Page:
For more information on how the Convention could contribute to the protection of the labour rights of children, read the full ILO Online interview with ILO experts Martin Oelz and José M. Ramírez. The Convention also promotes equal treatment between domestic and other workers in terms of working hours, overtime compensation, periods of daily and weekly rest, and annual paid leave, as well as better rights in terms of remuneration; occupational safety and health; and social security.
Reactions on the adoption of the Convention have been very positive on the side of civil society organizations. In “The Independent,” for example, Olivier Pearce, Policy Officer at Christian Aid, said “This is a fantastic achievement for domestic workers – one of the most vulnerable groups of workers across the world.” He explained that “there are over 100 million domestic workers worldwide, many of them migrants sending money home to families from their meagre wages. Too often these workers are exploited and abused, and because their work takes place in private household it is often hard to regulate.” WIEGO (Women in Informal Employment: Globalizing and Organizing) wrote on its website that “History was made on June 16, 2011 when governments, employers and workers from around the world adopted the Convention and accompanying Recommendation on Decent Work for Domestic Workers.” Migrante-Middle East regional coordinator John Leonard Monterona reacted by noting the adoption of this Convention will give its organization “momentum to lobby and urge host governments to signify and ratify this international instrument recognizing the rights and welfare of around 30-million women migrant domestic workers in the Middle East.” In a news release, Nisha Varia, senior women’s rights researcher at Human Rights Watch said: “Discrimination against women and poor legal protections have allowed abuses against domestic workers to flourish in every corner of the world. This new convention is a long overdue recognition of housekeepers, nannies, and caregivers as workers who deserve respect and equal treatment under the law.”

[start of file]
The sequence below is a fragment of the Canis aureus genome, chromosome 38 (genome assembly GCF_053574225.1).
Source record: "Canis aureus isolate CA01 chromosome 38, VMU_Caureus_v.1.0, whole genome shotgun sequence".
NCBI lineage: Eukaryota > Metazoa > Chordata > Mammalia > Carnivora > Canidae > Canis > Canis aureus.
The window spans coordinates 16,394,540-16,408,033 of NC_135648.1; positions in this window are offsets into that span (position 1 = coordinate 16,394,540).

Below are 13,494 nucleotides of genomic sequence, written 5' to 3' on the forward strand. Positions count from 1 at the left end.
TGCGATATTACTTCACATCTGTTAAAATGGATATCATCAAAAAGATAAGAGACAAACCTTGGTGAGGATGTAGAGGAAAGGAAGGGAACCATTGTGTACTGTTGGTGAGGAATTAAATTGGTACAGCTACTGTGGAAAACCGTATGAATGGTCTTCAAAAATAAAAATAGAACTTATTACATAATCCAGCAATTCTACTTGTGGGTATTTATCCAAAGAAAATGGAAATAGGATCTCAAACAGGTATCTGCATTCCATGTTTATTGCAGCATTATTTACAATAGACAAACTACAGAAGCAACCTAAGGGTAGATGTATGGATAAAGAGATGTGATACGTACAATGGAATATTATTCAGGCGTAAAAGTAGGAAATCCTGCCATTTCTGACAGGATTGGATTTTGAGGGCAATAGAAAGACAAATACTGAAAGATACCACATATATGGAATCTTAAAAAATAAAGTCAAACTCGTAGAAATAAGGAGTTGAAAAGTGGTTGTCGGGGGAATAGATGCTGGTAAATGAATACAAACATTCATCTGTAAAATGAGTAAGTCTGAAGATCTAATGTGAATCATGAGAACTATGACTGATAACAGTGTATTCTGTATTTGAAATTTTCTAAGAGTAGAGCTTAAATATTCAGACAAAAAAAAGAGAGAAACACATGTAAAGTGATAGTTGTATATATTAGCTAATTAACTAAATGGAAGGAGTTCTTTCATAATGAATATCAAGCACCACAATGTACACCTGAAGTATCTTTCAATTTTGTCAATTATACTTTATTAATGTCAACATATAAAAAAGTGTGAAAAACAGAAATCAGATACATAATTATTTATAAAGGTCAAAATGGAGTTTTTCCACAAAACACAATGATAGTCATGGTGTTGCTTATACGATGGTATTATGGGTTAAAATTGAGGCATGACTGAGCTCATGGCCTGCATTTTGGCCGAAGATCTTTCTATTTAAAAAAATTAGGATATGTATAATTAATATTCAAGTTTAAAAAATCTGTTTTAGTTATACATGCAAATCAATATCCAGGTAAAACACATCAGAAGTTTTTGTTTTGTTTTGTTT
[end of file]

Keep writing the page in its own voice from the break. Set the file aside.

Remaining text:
The way forward
Although the Convention has been adopted (with a total of 396 votes in favour of the Convention; 16 votes against and 63 abstained votes), countries will now need to ratify the Convention before the Convention comes into force (a minimum of two ratifications is needed). This might take some time as countries need to verify to what extent their national legislation and regulations are in conformity with the Convention. Therefore, domestic workers and their supporting organizations will need to continue their advocacy strategies at the national level in order to convince governments to ratify and implement the Convention.
For more information, see ILO’s Domestic Workers Portal.